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8 results for Coastwatch Vol. Issue , Winter 2000
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Record #:
4454
Author(s):
Abstract:
In 1801, ship's master and Revolutionary War hero, Captain Robert Richard Randell, bequeathed his 21-acre Manhattan estate to a perpetual trust for a home for retired and disabled sailors. The home, Sailors' Snug Harbor, remained in Staten Island until 1976, when it relocated to Carteret County. The 100,000-square-foot facility employs over one hundred and provides care, activities, and housing for men and women mariners. The retirement home is located on Nelson's Bay in Sea Level.
Source:
Coastwatch (NoCar QH 91 A1 N62x), Vol. Issue , Winter 2000, p18-21, il Periodical Website
Record #:
4452
Author(s):
Abstract:
Chicamacomico was one of the most famous lifesaving stations on the Outer Banks. Restored, the building opened as a museum in 1982. Now a second building on the property, built in 1874, is under restoration. Mosher chronicles the restoration, which is being done true to the original style of construction.
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Coastwatch (NoCar QH 91 A1 N62x), Vol. Issue , Winter 2000, p12-17, il Periodical Website
Record #:
4450
Author(s):
Abstract:
There are around one million crab pots in state waters. Each year, through storms, boat props, and other mishaps, 10 percent break loose. Unfortunately, the pots continue catching blue crabs. Between eleven and twenty-five blue crabs die in each loose pot per season, a significant loss to the industry. In 1994, Irene Hooker began work on a crab pot with strings that dissolve after a season. Her work will ultimately cut blue crab losses from loose crab pots.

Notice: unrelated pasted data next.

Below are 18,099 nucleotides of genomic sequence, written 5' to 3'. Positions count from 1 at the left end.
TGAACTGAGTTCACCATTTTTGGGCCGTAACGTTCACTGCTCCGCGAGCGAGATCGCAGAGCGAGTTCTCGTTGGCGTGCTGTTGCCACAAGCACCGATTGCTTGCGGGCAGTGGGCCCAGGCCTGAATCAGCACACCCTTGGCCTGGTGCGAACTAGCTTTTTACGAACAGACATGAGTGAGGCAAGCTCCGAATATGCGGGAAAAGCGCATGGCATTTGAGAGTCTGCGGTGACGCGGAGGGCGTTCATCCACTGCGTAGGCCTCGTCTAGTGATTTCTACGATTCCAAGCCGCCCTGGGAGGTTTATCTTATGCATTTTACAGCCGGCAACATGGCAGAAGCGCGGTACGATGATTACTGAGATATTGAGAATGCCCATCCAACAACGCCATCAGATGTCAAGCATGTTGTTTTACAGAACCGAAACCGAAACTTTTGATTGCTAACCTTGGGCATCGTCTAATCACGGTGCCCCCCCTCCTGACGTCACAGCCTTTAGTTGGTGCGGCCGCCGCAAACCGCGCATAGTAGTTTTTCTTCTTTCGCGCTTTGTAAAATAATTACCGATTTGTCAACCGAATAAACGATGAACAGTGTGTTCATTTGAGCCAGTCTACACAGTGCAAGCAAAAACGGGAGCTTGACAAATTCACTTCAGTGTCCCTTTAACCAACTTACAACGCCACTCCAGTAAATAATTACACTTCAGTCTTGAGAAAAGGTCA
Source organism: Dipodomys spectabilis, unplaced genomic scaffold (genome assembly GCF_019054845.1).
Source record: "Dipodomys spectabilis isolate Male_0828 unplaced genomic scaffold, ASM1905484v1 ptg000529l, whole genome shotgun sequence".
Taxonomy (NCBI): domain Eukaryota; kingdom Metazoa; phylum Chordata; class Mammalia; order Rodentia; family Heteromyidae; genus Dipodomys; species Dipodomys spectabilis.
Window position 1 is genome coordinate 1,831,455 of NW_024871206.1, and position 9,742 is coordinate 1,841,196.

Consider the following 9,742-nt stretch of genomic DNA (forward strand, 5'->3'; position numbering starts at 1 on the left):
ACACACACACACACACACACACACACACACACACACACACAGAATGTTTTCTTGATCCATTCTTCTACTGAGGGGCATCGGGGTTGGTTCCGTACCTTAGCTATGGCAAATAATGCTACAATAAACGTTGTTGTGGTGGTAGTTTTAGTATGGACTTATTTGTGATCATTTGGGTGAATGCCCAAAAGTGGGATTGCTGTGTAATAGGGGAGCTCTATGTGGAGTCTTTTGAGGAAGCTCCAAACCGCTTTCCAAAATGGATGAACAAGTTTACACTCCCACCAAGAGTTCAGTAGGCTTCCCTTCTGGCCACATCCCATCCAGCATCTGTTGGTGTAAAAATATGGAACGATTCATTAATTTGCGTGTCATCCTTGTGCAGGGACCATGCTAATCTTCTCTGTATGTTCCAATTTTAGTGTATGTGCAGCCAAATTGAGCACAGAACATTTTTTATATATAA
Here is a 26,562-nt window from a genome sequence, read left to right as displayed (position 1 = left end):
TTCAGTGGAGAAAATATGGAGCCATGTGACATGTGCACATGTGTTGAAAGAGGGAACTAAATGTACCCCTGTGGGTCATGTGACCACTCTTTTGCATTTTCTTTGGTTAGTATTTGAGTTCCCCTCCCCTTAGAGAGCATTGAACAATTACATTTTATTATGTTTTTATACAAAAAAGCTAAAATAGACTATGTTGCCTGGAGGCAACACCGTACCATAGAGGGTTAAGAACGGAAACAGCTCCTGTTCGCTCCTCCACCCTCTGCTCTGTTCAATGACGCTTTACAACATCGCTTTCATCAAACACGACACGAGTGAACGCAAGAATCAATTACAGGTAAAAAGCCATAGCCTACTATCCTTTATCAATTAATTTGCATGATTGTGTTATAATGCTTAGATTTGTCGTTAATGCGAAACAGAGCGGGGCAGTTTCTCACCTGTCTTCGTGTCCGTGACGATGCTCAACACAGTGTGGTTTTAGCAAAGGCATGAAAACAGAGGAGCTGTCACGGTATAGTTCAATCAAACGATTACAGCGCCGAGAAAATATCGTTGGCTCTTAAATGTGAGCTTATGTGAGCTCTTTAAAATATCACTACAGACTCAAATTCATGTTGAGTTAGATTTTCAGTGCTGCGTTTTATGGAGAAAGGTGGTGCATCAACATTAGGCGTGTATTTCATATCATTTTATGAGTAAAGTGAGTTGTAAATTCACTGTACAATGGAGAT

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Record #:
4453
Abstract:
Twenty years ago, there were 14 red wolves left in the nation. Through wildlife management, this endangered animal was brought back. In 1987, red wolves were successfully released into the Alligator River National Wildlife Refuge in eastern North Carolina. Now, with the spread of coyotes across the state, interbreeding, which almost destroyed the red wolf's genetic purity once before, threatens it again.
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Coastwatch (NoCar QH 91 A1 N62x), Vol. Issue , Winter 2000, p22-24, il Periodical Website
Record #:
4451
Author(s):
Abstract:
The state's oyster industry has declined since the start of the 20th-century, dropping from an annual harvest of two million bushels to 44,613 bushels in 1998. Over-harvesting, harvesting methods, and a natural occurring parasite are contributors to the decline. Recommendations to alleviate the oyster crisis include aquaculture, improving the quality of coastal waters, and developing disease resistant strains.
Source:
Coastwatch (NoCar QH 91 A1 N62x), Vol. Issue , Winter 2000, p6-11, il Periodical Website
Record #:
4449
Author(s):
Abstract:
Frank and Rachael Thomas, retired North Carolina State University faculty members, were honored with a scholarship, the Frank Bancroft and Rachael Kirby (Kinlaw) Thomas Food Science and Family and Consumer Scholarship. The undergraduate grant will assist students studying food science and nutrition, with priority given to those studying seafood and freshwater fisheries.
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Record #:
4448
Author(s):
Abstract:
The National Oceanic and Atmospheric Administration's Center for Coastal Fisheries and Marine Habitat Research at Beaufort, known as NOAA's Beaufort Laboratory, is marking its one hundredth year of service. It is the nation's second oldest marine research laboratory.
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Record #:
4455
Author(s):
Abstract:
JoAnne Powell is education curator at the North Carolina Maritime Museum in Beaufort. Powell has been at the museum since 1975 and is an enthusiastic communicator of knowledge of coastal marine and plant life.
Source:
Coastwatch (NoCar QH 91 A1 N62x), Vol. Issue , Winter 2000, p25-26, il Periodical Website